Treetrimmer: a method for phylogenetic dataset size reduction
1 Department of Biochemistry & Molecular Biology, Dalhousie University, Halifax, NS, Canada
2 Centre for Comparative Genomics and Evolutionary Bioinformatics, Dalhousie University, Halifax, NS, Canada
3 Integrated Microbial Biodiversity Program, Canadian Institute for Advanced Research, Montreal, QC H3A 1A4, Canada
4 McGill University and Génome Québec, 740 Docteur-Penfield Ave, Montreal, QC H3A 1A4, Canada
BMC Research Notes 2013, 6:145 doi:10.1186/1756-0500-6-145Published: 12 April 2013
With rapid advances in genome sequencing and bioinformatics, it is now possible to generate phylogenetic trees containing thousands of operational taxonomic units (OTUs) from a wide range of organisms. However, use of rigorous tree-building methods on such large datasets is prohibitive and manual ‘pruning’ of sequence alignments is time consuming and raises concerns over reproducibility. There is a need for bioinformatic tools with which to objectively carry out such pruning procedures.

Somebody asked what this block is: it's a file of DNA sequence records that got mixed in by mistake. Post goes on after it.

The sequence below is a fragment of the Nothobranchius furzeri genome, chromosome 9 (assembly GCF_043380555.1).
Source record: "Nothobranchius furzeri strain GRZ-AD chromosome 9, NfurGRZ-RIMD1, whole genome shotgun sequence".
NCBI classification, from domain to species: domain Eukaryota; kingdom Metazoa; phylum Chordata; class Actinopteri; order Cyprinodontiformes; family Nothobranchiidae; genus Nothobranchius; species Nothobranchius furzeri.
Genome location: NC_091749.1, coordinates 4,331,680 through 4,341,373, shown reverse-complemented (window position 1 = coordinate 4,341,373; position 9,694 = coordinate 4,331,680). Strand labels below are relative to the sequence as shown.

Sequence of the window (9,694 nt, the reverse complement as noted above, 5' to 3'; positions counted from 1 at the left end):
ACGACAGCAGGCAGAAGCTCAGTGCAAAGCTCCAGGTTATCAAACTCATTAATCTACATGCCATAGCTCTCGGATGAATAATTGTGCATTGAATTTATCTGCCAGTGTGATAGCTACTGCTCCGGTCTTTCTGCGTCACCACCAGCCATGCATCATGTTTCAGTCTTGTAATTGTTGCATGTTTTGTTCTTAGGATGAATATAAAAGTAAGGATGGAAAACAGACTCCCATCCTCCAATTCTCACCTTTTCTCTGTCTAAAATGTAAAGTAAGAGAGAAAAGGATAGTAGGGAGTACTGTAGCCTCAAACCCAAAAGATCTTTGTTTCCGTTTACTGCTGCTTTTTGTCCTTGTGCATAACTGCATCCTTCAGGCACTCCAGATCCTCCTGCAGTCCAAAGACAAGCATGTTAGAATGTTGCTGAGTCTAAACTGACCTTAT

Here we present ‘TreeTrimmer’, a bioinformatics procedure that removes unnecessary redundancy in large phylogenetic datasets, alleviating the size effect on more rigorous downstream analyses. The method identifies and removes user-defined ‘redundant’ sequences, e.g., orthologous sequences from closely related organisms and ‘recently’ evolved lineage-specific paralogs. Representative OTUs are retained for more rigorous re-analysis.
TreeTrimmer reduces the OTU density of phylogenetic trees without sacrificing taxonomic diversity while retaining the original tree topology, thereby speeding up downstream computer-intensive analyses, e.g., Bayesian and maximum likelihood tree reconstructions, in a reproducible fashion.